The set pieces and dated special effects are hit or miss, but this sequel does have its merits. For starters, it's briskly paced and generally entertaining. Sure, you'll groan at some lame gags and poor dialogue along the way, but there's just enough action, blood, car chases, car crashes, explosions, stunts, variable visual fx and in-jokes (like a sign for a stage production of "Faust" directed by Joe Bob Briggs for theater department head "Roger Gorman") to keep you watching. The best sequence is a highly memorable bit where one of Robin's friends (Leslie Ryan) gets sucked into a black-and-white public domain movie world crossing IT'S A WONDERFUL LIFE with NIGHT OF THE LIVING DEAD! The low point? No doubt Spike having to fend off ghostly attacks from the spray nozzle on a kitchen sink, flying frozen pizzas, animated machine guns and a cackling, talking stuffed wild boar head (?!) Chuck Cirino contributes some great music as he usually does in these things, particularly the opening and closing credits track, and the casting is also a plus. Though saddled with numerous eye-roll-inducing one-liners, Assa is fun to watch as he channels his inner Vincent Price in a black-humored portrayal of a ghoulish killer who comes down with quite the nasty skin condition from using his hell-sent powers so frequently. Newcomer James (a 1990 Miss America finalist has gone on to become an 'infomercial queen' in recent years) is pretty appealing in the female lead and most of the supporting cast do fair work.




Karen Mayo-Chandler, who'd previously appeared in a larger role in Wynorski's hilarious HARD TO DIE (1990) and was also in the telephone terror flicks OUT OF THE DARK (1988) and PARTY LINE (1988), opens the film on a bright note with a topless shower scene, followed by a scene of her streaking through the hallways in panties and a wet, flimsy white top screaming her head off until she's finally silenced by a falling stalactite! Prolific, and forever typecast, character actor George 'Buck' Flower (who passed away in 2004) has an amusing bit as a drunk under witness protection who ends up getting smashed into a zillion pieces by a semi truck. Cops are played by Paul Coufos (CHOPPING MALL), as the primary detective, and TV star Phil McKeon as a doofy deputy. Ace Mask (who appeared in most of Wynorski's movies from this time; including 1988's NOT OF THIS EARTH remake) is Grubeck's sleazy attorney. The most bankable name here is perhaps Brigitte Nielsen, who was heavily used in the promotions and featured front and center on some of the initial VHS boxes. Fans of the Amazonian RED SONJA star will be disappointed that she's only in one brief albeit amusing sequence as a sex-starved occult shop owner.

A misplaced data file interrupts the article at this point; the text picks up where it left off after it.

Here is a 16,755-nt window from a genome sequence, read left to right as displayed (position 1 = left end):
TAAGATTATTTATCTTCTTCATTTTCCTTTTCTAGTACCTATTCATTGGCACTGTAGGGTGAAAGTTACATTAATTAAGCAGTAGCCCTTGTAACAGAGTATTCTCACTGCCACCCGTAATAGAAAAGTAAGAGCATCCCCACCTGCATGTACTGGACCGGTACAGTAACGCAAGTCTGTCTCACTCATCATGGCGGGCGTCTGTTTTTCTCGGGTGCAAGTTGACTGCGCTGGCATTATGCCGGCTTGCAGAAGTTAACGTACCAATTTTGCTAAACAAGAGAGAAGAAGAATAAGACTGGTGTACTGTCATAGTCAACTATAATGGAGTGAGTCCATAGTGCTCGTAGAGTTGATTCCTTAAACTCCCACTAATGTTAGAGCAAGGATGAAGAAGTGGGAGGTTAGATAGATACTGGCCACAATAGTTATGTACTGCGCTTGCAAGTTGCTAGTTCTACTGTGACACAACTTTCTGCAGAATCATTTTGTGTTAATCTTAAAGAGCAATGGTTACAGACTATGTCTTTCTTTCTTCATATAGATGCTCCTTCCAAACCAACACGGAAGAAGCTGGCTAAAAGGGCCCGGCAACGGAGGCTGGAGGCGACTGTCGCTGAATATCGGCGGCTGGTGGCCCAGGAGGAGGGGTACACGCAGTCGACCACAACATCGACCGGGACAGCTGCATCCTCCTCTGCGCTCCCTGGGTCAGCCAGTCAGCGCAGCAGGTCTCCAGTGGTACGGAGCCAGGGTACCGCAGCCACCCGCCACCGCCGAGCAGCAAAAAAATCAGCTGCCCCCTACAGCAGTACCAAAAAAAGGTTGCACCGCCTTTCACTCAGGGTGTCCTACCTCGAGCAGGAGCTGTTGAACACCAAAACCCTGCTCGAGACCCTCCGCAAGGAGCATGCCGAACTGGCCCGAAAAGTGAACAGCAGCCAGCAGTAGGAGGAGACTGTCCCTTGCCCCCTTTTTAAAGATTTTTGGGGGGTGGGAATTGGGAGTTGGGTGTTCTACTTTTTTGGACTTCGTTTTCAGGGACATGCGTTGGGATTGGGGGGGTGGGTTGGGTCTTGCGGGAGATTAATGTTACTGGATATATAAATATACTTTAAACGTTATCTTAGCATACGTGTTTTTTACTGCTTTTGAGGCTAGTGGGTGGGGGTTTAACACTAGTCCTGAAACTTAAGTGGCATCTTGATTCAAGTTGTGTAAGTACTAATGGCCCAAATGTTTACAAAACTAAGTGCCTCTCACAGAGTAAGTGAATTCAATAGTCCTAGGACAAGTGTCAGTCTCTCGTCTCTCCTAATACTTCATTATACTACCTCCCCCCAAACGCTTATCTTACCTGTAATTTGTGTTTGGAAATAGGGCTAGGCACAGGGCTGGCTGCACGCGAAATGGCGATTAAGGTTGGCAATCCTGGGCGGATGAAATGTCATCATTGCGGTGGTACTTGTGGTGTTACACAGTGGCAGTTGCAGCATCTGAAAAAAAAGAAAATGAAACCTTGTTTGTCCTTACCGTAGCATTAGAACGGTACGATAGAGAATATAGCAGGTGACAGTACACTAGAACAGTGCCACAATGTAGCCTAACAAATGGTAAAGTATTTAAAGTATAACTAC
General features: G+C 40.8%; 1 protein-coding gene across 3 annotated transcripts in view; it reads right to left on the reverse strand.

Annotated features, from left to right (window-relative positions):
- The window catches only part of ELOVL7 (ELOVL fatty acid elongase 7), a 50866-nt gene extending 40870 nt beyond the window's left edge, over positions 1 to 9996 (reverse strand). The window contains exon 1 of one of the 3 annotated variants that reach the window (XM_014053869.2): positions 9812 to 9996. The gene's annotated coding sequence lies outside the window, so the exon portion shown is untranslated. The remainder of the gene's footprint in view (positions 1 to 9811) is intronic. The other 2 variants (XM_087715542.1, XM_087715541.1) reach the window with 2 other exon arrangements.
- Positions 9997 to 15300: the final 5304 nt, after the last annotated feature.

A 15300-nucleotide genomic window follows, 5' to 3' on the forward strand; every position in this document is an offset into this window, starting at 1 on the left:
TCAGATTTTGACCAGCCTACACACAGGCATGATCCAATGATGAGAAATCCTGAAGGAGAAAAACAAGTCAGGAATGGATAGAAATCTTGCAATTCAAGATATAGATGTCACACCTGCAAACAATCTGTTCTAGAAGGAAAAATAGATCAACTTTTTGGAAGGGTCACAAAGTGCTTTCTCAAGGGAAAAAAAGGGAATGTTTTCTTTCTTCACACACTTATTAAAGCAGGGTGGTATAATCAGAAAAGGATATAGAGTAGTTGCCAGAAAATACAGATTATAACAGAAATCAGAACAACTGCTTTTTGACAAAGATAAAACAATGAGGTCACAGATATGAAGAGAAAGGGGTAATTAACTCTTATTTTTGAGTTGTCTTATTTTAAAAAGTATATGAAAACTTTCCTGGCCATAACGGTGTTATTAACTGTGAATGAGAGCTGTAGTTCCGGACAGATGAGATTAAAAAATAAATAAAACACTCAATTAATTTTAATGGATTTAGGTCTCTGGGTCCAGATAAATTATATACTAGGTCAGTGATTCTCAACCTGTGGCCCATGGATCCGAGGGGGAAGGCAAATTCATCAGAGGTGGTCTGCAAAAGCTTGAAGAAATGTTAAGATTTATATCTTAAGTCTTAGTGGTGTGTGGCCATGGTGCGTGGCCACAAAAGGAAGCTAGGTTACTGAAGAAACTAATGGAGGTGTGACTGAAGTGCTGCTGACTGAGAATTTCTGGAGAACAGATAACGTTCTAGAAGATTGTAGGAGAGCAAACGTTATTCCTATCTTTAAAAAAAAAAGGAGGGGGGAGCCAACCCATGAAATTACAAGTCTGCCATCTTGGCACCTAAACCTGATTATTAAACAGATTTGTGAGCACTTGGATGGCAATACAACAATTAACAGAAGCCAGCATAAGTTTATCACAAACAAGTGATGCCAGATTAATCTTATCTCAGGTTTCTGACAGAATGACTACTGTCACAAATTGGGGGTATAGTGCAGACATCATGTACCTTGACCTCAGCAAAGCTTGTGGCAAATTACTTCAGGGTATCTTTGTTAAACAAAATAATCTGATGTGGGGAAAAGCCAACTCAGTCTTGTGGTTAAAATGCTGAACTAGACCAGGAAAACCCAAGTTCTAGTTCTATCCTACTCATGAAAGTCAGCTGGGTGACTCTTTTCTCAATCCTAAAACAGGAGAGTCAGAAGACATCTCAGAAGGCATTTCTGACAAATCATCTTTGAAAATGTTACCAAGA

Wynorski himself has stated in numerous interviews over the years that he makes movies to meet girls. Yes, from the horse's mouth, Jim is in this primarily to get some ass. So it's not surprising that one of his off-screen squeezes at the time - Monique Gabrielle - makes an appearance here as a lawyer. Gabrielle began her career as a model (and a Penthouse Pet) before moving on to small, often uncredited roles in big budget Hollywood films. She became a sex symbol thanks to an unclothed scene in the hit Tom Hanks comedy BACHELOR PARTY (1984) and from there on was repackaged as a Scream Queen to star in various B flicks. Wynorski also put her in the aforementioned Not of This Earth and Hard to Die and cast her as a femme fatale in THE RETURN OF SWAMP THING (1989). Despite always looking great, one thing Gabrielle could never be confused for was a great actress. She was much better at doing comedy than serious roles like the one she was handed here, though. In fact, she's the only actor whose voice appears to have been dubbed over... and she barely even has any dialogue! Even stranger, Jimbo allowed her to keep her clothes on in all the aforementioned films (she is however frequently nude in their first collaboration together: Deathstalker II).






Despite being quite watchable for the duration, a truly rotten ending unfortunately leaves a bad taste in the mouth and forces me to deduct half a point. Three songs from actor Vincent D'Onofrio are on the soundtrack, as well as The Seeds' "Pushing Too Hard; which is played during Gabrielle's death scene (where a black-clad stuntman can be seen driving her car). This Cinetel release has been issued on video and DVD several times.